[Openid-specs-ab] Messages/Standard (was Re: [OAUTH-WG] New Version Notification for draft-hunt-oauth-v2-user-a4c-00.txt)
sakimura at gmail.com
Wed Jul 31 12:32:47 UTC 2013
At the same time, to aid the readership, it may help to come up with a very
concise documentation on the basic cases per flow.
Message tried to be abstract framework, and it got cluttered when it
started to reference OAuth 2.0, which is pretty much HTTP based (though it
is supposedly not.)
There seems to be three branches of complaint:
1. Cannot find which document to start reading / too many documents;
2. Too much features and do not want to read them (e.g., I just want to do
3. Flows are intermingled and difficult to follow;
Given that there are JWT, JWS, JWE, JWK, JWA, RFC6749, RFC6750 outside of
our control, it is kind of difficult to address 1.
However, we could help with 2 and 3.
Basic Client Profile is quite readable. Consider the server version of it.
It would be pretty easy to read.
What I would like to do as an experiment for now is to turn my blog post
into spec format, which explains an absolutely minimum server. That would
at least address 2. and 3. above.
2013/7/31 Brian Campbell <bcampbell at pingidentity.com>
> [switching from OAuth to the Connect list]
> In practice, IMHO, the split between messages and standard doesn't
> actually accomplish anything but to to make the specs larger and harder to
> I get the basic idea/goal of wanting to be decoupled from HTTP but
> Connect, even Messages, is already fully dependent on OAuth, which itself
> "is designed for use with HTTP" . So what does it really accomplish?
> I realize it's probably moot at this point but I felt compelled to mention
> it (again).
>  http://tools.ietf.org/html/rfc6749#section-1
> On Tue, Jul 30, 2013 at 10:43 PM, Nat Sakimura <sakimura at gmail.com> wrote:
>> Right. Anyone who agreed to IPR could have proposed the text in the work
>> Re: Messages and Standard
>> Messages were supposed to be the collection of terminology and parameters
>> Standard was meant to be HTTP binding, which would effectively make it
>> OAuth 2.0 + authentication + identity.
>> As such, normative portion of the standard was to be made of the HTTP
>> protocol element, reference to the parameters sets in Messages, and the
>> documentation on how to serialize. It should be very concise. Non-normative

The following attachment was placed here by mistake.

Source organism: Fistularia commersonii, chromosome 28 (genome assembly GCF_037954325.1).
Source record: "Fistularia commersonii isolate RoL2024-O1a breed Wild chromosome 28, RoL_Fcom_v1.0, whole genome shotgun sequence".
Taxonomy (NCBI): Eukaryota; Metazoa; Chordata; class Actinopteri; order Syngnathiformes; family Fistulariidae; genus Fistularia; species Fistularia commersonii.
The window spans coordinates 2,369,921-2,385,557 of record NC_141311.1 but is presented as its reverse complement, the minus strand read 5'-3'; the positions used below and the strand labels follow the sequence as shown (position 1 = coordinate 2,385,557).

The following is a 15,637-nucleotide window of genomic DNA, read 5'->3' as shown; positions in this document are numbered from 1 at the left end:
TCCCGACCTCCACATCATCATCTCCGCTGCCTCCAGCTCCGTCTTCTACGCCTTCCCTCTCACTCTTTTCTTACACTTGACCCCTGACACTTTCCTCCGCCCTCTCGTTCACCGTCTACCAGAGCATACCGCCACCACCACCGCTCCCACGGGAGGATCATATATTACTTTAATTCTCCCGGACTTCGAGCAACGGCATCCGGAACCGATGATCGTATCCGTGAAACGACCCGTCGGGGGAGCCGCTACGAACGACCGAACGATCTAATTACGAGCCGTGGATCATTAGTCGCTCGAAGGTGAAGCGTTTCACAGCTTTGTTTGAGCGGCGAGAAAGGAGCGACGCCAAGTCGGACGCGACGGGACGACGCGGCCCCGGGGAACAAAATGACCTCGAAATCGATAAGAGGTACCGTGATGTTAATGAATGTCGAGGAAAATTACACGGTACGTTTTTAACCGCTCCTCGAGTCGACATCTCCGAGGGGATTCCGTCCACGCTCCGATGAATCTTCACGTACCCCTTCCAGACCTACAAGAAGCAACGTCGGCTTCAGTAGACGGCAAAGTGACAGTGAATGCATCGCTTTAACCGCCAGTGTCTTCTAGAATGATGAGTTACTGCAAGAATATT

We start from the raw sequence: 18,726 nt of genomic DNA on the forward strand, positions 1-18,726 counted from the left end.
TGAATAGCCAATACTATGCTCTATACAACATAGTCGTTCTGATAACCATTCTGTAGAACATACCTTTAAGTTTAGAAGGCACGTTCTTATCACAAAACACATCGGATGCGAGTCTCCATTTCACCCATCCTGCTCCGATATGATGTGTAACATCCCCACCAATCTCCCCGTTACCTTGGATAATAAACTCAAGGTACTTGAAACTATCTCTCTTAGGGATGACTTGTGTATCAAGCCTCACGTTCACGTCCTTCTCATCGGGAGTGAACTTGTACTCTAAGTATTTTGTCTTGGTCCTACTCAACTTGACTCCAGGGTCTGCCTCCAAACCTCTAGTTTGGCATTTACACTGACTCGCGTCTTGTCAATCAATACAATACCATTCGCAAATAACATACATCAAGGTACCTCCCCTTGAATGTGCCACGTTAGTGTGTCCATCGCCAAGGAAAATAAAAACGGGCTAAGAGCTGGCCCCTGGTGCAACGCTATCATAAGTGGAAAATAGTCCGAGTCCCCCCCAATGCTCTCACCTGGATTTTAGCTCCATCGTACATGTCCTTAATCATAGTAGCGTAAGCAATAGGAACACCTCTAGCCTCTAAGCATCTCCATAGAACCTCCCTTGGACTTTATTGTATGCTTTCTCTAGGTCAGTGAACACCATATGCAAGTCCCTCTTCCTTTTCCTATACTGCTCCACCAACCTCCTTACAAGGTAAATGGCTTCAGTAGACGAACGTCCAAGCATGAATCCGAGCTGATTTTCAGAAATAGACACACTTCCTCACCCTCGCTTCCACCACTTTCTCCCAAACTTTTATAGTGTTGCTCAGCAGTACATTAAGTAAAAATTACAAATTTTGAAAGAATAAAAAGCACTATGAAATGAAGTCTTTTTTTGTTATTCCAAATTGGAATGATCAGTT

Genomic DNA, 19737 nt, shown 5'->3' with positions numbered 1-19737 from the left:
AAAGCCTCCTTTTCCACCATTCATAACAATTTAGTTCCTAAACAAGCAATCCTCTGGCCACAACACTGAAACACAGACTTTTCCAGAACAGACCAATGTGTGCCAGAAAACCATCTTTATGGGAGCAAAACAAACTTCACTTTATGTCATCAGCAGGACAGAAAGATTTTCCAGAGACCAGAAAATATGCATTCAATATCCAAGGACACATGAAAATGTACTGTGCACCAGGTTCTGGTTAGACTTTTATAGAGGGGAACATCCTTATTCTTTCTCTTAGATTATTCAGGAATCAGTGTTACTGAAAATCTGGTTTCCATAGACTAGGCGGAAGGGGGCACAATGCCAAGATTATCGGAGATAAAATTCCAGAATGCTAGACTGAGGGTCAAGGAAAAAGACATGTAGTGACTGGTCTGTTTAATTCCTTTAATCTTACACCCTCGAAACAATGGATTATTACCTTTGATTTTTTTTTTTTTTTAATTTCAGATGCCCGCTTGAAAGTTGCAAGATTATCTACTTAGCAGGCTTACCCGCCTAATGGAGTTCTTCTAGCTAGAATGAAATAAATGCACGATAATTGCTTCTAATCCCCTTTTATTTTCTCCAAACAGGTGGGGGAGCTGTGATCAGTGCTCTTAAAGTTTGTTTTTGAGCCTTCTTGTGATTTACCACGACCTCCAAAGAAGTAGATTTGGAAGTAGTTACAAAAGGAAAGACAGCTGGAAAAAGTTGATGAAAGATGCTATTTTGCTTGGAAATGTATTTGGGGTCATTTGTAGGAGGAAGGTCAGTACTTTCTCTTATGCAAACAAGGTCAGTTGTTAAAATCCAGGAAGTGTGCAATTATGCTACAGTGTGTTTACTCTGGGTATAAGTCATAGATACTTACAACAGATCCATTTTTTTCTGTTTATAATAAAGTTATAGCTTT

>> portions were supposed to have examples. In some sections, it is like that,
>> but in sections like 126.96.36.199, it is currently repeating much of what the
>> Messages have.
>> This, to me, is suboptimal but many people wanted to be this way so that
>> they do not have to refer to the Messages.
>> Maybe, for the final, we might reconsider it.
>> 2013/7/31 Richer, Justin P. <jricher at mitre.org>
>> So it's not the protocol that's the problem, it's the documentation.
>>> For that I'm 100% with you all. However, I really don't think that the
>>> right response to that is "we'll just invent something new and incompatible
>>> with slightly different names" -- it's to document the protocol better.
>>> -- Justin
>>> On Jul 30, 2013, at 12:57 PM, Paul Madsen <paul.madsen at gmail.com>
>>> I always think I pretty much understand OIDC until I see the specs list
>>> On 7/30/13 12:39 PM, Brian Campbell wrote:
>>> Yes, that.
>>> On Tue, Jul 30, 2013 at 4:46 PM, Richer, Justin P. <jricher at mitre.org>wrote:
>>>> Yes, I agree that the giant stack of documents is intimidating and in
>>>> my opinion it's a bit of a mess with Messages and Standard split up (but I
>>>> lost that argument years ago).
>>> OAuth mailing listOAuth at ietf.orghttps://www.ietf.org/mailman/listinfo/oauth
>>> OAuth mailing list
>>> OAuth at ietf.org
>> Nat Sakimura (=nat)
>> Chairman, OpenID Foundation
>> OAuth mailing list
>> OAuth at ietf.org
Nat Sakimura (=nat)
Chairman, OpenID Foundation
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